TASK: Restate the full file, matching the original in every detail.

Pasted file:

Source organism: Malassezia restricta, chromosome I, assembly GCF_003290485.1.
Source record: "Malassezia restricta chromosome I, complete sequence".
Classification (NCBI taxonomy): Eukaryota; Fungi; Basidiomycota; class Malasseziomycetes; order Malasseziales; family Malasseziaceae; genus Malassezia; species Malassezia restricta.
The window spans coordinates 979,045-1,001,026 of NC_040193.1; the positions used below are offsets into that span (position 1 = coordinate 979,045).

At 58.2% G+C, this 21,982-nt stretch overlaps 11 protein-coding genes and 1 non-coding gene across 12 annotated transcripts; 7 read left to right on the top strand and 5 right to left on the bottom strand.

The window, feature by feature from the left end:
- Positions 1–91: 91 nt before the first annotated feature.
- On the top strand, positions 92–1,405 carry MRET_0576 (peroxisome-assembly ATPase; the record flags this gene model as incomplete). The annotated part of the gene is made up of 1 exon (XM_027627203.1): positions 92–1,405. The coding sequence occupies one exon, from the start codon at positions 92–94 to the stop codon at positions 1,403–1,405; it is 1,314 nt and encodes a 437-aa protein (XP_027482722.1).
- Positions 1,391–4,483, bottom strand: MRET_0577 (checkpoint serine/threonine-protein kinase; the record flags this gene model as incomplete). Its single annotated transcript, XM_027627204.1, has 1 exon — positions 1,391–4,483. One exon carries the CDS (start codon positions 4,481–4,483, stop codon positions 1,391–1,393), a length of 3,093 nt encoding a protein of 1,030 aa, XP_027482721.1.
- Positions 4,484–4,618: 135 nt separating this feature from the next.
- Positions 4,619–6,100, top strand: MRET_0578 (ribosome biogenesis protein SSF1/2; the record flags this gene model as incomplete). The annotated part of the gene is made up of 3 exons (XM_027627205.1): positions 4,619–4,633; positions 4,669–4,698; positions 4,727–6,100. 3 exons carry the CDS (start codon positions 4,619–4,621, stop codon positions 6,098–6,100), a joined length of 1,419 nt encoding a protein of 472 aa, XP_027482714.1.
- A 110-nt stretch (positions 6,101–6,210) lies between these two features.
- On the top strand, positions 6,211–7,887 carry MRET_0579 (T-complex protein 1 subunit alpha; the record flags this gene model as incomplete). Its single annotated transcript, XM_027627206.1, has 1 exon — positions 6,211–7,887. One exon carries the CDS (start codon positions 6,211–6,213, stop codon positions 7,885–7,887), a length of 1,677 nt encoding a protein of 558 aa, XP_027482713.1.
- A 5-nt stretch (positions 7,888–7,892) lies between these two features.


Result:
Source organism: Malassezia restricta, chromosome I, assembly GCF_003290485.1.
Source record: "Malassezia restricta chromosome I, complete sequence".
Classification (NCBI taxonomy): Eukaryota; Fungi; Basidiomycota; class Malasseziomycetes; order Malasseziales; family Malasseziaceae; genus Malassezia; species Malassezia restricta.
The window spans coordinates 979,045-1,001,026 of NC_040193.1; the positions used below are offsets into that span (position 1 = coordinate 979,045).

At 58.2% G+C, this 21,982-nt stretch overlaps 11 protein-coding genes and 1 non-coding gene across 12 annotated transcripts; 7 read left to right on the top strand and 5 right to left on the bottom strand.

The window, feature by feature from the left end:
- Positions 1–91: 91 nt before the first annotated feature.
- On the top strand, positions 92–1,405 carry MRET_0576 (peroxisome-assembly ATPase; the record flags this gene model as incomplete). The annotated part of the gene is made up of 1 exon (XM_027627203.1): positions 92–1,405. The coding sequence occupies one exon, from the start codon at positions 92–94 to the stop codon at positions 1,403–1,405; it is 1,314 nt and encodes a 437-aa protein (XP_027482722.1).
- Positions 1,391–4,483, bottom strand: MRET_0577 (checkpoint serine/threonine-protein kinase; the record flags this gene model as incomplete). Its single annotated transcript, XM_027627204.1, has 1 exon — positions 1,391–4,483. One exon carries the CDS (start codon positions 4,481–4,483, stop codon positions 1,391–1,393), a length of 3,093 nt encoding a protein of 1,030 aa, XP_027482721.1.
- Positions 4,484–4,618: 135 nt separating this feature from the next.
- Positions 4,619–6,100, top strand: MRET_0578 (ribosome biogenesis protein SSF1/2; the record flags this gene model as incomplete). The annotated part of the gene is made up of 3 exons (XM_027627205.1): positions 4,619–4,633; positions 4,669–4,698; positions 4,727–6,100. 3 exons carry the CDS (start codon positions 4,619–4,621, stop codon positions 6,098–6,100), a joined length of 1,419 nt encoding a protein of 472 aa, XP_027482714.1.
- A 110-nt stretch (positions 6,101–6,210) lies between these two features.
- On the top strand, positions 6,211–7,887 carry MRET_0579 (T-complex protein 1 subunit alpha; the record flags this gene model as incomplete). Its single annotated transcript, XM_027627206.1, has 1 exon — positions 6,211–7,887. One exon carries the CDS (start codon positions 6,211–6,213, stop codon positions 7,885–7,887), a length of 1,677 nt encoding a protein of 558 aa, XP_027482713.1.
- A 5-nt stretch (positions 7,888–7,892) lies between these two features.